Much has been written about the “graying” of American farmers; they are, as a group, getting older. As of the 2012 USDA Farm Census (the most recent), the majority of our farmers were 55 or older.
But there are signs that younger farmers are getting into the business. Nearly 20 percent of the new farms counted in the last census were operated by folks younger than 35. With a new census under way this year, those numbers are likely to show increases. Certainly, the growing interest in organic and local foods is fueling interest in a life on the land.
Starting a farm, however, is no walk in the park. Good farmland is expensive to buy or lease, and even the smallest scaled operation has a high capital investment in equipment. Moreover, a simple enjoyment of high quality food paired with a desire to farm does not necessarily translate into the ability to create a successful and sustainable farm business.
A number of organizations have stepped up to help beginning farmers face these and other challenges. One of them, The Land Connection (TLC), based in Champaign, Illinois, provides extensive training for would-be farmers—and has helped nearly 200 farmers put down roots in central Illinois.
TLC designed their programs to support new farmers throughout the process of establishing a successful enterprise. The Farm Dreams program is for folks still fantasizing about life on a farm. The three-hour workshop is held on a successful farm and provides key insights to moving from dreams to reality.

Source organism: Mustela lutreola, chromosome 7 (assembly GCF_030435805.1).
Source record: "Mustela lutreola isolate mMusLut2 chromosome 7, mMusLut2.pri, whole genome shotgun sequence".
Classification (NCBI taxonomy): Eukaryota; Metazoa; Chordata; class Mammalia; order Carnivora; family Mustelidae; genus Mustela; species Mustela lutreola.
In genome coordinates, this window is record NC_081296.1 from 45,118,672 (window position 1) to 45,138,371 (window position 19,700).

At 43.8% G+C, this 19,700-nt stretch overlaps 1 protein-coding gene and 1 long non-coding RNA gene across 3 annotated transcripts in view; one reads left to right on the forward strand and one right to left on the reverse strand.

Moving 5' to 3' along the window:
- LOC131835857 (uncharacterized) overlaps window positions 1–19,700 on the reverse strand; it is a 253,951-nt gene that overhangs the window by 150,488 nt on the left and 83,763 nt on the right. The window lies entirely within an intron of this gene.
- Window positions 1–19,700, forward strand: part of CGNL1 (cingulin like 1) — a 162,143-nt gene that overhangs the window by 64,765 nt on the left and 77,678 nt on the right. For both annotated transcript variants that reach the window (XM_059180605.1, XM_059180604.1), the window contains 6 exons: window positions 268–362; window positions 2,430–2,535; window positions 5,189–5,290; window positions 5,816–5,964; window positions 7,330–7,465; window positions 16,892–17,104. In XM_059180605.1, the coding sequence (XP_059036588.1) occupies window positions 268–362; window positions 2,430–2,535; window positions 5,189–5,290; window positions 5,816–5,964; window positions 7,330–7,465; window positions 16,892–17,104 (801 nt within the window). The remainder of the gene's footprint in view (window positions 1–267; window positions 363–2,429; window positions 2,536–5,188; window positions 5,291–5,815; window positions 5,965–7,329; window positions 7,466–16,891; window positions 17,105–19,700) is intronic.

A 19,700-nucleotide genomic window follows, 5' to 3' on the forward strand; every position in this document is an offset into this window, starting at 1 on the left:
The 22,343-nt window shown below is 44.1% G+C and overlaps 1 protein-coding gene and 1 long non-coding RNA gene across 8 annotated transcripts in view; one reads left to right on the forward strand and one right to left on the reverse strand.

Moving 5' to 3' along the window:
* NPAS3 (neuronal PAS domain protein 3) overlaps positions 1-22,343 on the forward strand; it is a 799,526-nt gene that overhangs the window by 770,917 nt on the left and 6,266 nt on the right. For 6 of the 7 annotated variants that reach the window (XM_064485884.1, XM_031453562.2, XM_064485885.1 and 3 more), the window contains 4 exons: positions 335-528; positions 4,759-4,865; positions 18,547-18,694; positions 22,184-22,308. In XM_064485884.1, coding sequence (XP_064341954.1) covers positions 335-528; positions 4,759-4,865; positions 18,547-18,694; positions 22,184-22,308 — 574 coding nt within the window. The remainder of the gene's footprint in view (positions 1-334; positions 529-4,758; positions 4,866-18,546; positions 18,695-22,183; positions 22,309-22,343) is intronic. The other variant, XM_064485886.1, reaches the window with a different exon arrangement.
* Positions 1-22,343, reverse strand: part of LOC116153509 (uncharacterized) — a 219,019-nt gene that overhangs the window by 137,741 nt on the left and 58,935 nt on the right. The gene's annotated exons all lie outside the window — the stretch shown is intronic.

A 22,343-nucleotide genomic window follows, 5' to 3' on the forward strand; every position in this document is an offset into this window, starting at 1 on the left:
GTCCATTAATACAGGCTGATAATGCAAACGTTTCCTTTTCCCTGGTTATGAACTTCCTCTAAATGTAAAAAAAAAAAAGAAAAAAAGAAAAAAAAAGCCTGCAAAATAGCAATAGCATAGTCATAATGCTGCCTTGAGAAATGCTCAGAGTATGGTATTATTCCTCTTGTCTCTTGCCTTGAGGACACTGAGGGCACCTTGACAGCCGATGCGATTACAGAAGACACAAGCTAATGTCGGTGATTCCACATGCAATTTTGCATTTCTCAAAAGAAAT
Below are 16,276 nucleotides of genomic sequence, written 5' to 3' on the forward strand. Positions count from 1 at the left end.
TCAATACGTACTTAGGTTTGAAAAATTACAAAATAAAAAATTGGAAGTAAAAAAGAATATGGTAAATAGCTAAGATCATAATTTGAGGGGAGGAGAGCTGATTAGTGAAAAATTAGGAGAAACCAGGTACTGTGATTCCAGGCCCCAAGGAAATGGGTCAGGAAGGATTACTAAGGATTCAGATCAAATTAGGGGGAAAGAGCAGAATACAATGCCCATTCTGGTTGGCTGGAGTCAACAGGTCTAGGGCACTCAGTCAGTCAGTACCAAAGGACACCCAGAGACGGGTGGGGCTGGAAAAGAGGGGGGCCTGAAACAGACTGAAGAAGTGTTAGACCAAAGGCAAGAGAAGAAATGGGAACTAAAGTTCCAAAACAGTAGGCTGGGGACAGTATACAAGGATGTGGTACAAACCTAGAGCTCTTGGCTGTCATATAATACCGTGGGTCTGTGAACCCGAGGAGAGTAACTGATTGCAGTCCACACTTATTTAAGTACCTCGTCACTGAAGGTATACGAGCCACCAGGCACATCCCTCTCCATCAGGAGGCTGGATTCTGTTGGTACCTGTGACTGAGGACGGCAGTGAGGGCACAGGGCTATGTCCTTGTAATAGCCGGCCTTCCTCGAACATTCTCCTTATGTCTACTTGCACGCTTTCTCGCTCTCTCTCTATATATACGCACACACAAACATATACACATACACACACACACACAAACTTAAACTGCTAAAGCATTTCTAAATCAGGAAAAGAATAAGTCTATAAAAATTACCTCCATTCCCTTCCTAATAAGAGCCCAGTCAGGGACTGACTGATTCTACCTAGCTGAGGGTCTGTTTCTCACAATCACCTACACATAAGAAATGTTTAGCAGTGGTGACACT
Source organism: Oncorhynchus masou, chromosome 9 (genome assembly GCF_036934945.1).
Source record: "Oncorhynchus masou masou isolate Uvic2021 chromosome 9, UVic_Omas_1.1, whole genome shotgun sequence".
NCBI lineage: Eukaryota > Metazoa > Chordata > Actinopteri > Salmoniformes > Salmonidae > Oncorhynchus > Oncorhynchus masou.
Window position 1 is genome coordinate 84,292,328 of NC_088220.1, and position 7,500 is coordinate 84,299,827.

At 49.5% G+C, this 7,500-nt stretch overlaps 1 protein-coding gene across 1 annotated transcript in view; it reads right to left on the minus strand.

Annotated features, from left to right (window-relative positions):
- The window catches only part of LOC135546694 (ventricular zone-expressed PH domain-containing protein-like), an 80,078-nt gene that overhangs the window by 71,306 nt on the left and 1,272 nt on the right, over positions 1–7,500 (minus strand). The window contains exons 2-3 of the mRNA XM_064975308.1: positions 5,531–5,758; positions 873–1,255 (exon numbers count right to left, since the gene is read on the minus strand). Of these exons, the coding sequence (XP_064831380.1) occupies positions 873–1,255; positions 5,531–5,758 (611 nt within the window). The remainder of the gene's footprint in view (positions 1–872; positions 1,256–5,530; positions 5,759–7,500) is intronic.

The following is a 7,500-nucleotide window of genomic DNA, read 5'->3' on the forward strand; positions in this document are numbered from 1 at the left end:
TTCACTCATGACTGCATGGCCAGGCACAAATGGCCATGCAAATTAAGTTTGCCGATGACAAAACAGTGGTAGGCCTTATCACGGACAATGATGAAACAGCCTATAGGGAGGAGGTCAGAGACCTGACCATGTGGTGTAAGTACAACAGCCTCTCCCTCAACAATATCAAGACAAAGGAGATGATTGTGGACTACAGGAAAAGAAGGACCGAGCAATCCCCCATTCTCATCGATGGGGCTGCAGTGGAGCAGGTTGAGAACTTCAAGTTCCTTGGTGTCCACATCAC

For those ready to take the plunge, TLC’s Central Illinois Farm Beginnings (CIFB) program provides more intensive instruction through seminars, workshops and field days. CIFB participants are also paired with mentors—experienced, successful farmers who can show them the ropes.
More established farmers can take advantage of programs that provide continuing education, field days and other forms of learning.
While the heart of TLC’s mission is helping food producers, the organization also focuses on consumers. After all, without an educated and active food consumer movement, small-scale sustainable farming couldn’t thrive. To that end, they’ve launched a farmers market and several farm preservation initiatives.
“To create a healthy, vibrant food system, our whole community must participate,” explains executive director Cara Cummings. “That’s why we interact with people at as many points in the system as possible—from training farmers, to working with chefs, to improving food access in our community.”
Read about another organization that’s helping beginning farmers start out on on solid ground.